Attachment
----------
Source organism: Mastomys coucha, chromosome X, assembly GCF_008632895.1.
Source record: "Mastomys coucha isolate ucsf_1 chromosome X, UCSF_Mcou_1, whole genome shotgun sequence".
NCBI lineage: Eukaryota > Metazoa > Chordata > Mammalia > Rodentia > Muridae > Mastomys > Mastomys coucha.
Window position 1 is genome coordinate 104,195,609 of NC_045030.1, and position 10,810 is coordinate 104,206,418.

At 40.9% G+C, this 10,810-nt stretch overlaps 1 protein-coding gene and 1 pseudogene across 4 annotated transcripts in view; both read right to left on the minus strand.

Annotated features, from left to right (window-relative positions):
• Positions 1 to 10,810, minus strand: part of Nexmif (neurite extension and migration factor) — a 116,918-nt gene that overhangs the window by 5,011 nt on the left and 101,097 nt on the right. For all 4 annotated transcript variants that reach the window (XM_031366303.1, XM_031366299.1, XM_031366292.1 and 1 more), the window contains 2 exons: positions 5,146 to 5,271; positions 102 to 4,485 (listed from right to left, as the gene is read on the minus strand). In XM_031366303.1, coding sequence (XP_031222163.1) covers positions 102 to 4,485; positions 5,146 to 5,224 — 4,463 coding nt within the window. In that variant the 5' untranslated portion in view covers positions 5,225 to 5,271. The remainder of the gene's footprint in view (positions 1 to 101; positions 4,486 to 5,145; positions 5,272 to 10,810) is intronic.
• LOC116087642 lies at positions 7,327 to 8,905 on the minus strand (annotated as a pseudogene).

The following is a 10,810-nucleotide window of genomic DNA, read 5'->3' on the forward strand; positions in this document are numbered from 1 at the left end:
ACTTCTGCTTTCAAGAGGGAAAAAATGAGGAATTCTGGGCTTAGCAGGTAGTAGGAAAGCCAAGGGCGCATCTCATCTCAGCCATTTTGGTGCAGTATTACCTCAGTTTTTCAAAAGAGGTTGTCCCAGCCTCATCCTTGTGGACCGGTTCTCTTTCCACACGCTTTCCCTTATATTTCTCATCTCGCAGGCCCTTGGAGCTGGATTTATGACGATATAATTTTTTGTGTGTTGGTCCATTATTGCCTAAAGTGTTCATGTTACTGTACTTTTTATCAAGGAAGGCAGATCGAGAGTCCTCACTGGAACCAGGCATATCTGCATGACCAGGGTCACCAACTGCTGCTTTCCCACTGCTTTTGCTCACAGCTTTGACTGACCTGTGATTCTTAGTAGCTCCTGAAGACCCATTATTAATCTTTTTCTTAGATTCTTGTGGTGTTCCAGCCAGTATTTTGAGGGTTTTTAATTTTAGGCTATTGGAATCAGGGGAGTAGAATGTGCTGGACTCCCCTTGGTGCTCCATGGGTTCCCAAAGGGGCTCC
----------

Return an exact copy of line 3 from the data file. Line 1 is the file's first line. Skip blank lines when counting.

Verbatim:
NCBI lineage: Eukaryota > Metazoa > Chordata > Mammalia > Rodentia > Muridae > Mastomys > Mastomys coucha.